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political preferences of Swedish journalists surveyed

Green-leaning journalists under scrutiny

Published onsdag 2 maj 2012 kl 11.10
Swedish journalists get greener
(4:41 min)
Green Party spokespersons Åsa Romson and Gustav Fridolin. Photo: Ekot

There has long been a public perception that Sweden’s media and particularly public service broadcasting service is dominated by left leaning reporters. But a new survey suggests that the Green Party has taken over as the favoured party of journalists.

So what effect does that have on the news?

The media institute JMG at Gothenburg University surveyed more than two thousand Swedish journalists and found overwhelming support (over 70 percent) for Sweden’s opposition parties –particularly the Greens and the former communist Left Party.  

One in four said they sympathize with the Greens. At Swedish public radio and television more than a half supported the environmentalist party.

The author of the survey, Professor Kent Asp, told Swedish Television that there is no clear evidence that political preferences influence journalists’ work – but he believes it led to the Green Party getting better treatment in the run up to the 2010 general election.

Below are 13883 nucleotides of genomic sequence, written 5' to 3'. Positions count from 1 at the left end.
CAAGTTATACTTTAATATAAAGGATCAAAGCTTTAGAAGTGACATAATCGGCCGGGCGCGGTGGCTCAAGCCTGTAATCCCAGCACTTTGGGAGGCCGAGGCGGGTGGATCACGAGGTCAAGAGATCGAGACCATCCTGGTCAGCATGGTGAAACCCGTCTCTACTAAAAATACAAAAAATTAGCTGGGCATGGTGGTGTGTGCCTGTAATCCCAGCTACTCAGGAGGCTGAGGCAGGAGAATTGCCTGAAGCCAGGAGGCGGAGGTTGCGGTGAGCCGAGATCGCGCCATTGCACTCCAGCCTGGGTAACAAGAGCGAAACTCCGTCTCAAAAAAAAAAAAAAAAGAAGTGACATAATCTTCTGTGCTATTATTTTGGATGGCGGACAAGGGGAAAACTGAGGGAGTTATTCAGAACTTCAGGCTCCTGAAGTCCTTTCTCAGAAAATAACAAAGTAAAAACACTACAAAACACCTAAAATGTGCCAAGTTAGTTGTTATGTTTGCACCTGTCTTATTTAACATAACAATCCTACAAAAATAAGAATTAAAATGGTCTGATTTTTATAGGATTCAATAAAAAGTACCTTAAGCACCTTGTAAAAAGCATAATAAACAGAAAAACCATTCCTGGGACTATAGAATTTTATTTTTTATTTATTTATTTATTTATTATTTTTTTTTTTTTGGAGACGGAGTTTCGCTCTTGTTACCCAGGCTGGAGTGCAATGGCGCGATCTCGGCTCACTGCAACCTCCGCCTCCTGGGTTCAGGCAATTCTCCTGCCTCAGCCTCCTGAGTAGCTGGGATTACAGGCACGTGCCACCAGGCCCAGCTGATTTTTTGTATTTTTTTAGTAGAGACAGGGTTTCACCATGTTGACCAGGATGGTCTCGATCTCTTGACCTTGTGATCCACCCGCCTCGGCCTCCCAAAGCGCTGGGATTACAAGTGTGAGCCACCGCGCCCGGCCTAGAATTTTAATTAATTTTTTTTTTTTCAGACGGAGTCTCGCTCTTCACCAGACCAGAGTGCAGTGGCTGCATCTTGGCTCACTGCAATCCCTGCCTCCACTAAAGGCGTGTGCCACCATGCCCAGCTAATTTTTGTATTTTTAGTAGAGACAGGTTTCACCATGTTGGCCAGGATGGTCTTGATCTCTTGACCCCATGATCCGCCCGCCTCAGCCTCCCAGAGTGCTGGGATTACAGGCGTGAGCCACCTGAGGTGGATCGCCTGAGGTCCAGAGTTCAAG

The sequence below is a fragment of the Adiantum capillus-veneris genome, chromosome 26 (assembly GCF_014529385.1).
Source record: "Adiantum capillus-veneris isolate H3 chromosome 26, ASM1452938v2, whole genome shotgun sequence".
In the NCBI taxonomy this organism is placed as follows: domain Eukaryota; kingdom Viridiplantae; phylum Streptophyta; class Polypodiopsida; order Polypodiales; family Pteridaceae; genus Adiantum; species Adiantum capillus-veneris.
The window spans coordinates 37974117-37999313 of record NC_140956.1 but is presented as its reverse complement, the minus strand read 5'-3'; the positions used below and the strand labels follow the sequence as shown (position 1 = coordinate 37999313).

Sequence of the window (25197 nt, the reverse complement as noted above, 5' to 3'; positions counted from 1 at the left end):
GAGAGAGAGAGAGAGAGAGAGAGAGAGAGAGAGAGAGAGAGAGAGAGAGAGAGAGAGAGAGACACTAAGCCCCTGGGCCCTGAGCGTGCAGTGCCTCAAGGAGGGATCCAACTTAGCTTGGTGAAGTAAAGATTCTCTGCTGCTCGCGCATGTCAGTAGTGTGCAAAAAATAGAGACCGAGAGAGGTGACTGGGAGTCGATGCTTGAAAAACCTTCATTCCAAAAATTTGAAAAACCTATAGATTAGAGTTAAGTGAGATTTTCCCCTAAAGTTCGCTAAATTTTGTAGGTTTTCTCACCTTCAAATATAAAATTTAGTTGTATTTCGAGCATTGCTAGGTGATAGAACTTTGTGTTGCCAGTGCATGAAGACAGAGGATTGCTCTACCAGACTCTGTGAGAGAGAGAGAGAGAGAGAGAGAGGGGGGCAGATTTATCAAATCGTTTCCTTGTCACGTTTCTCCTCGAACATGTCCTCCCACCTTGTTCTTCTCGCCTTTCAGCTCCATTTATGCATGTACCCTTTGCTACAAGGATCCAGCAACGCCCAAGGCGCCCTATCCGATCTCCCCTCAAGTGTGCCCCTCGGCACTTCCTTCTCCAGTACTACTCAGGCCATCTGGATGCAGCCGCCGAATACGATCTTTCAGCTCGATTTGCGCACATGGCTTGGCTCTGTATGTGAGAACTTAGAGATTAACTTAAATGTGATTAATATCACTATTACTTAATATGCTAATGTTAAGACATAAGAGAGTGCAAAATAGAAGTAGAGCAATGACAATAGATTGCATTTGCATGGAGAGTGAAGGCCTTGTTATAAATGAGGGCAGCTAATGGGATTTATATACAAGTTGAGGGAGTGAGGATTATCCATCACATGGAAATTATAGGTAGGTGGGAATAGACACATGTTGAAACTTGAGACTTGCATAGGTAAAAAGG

“You get your views across more than other parties and you get much less criticism of the Green Party,” he told Swedish Television.

Philip O’Connor, an Irish freelance journalist based in Stockholm, covered the election for foreign media and disagrees with Asp.

“I don’t think the Greens got particularly favourable coverage. In fact public service broadcasters go to such lengths to be balanced that they can even be boring. They don’t tend to play devil’s advocate in debates like they do in other countries,” he said.

“And there were a lot of other issues which overshadowed the Greens in the election coverage such as the demise of the Social Democrats and the rise of the Sweden Democrats.”

One reason for the unusually high support for the Greens in this latest survey may be due to when the survey was carried out: last autumn when the Social Democratic Party was in free-fall, and about to have a change of leadership.

The survey also found that senior managers in media organizations were more sympathetic towards Sweden’s governing conservative Moderate party and far less likely to support the Left or Greens.

Tom Sullivan

tom.sullivan@sr.se

Our journalism is based on credibility and impartiality. Swedish Radio is independent and not affiliated to any political, religious, financial, public or private interests.
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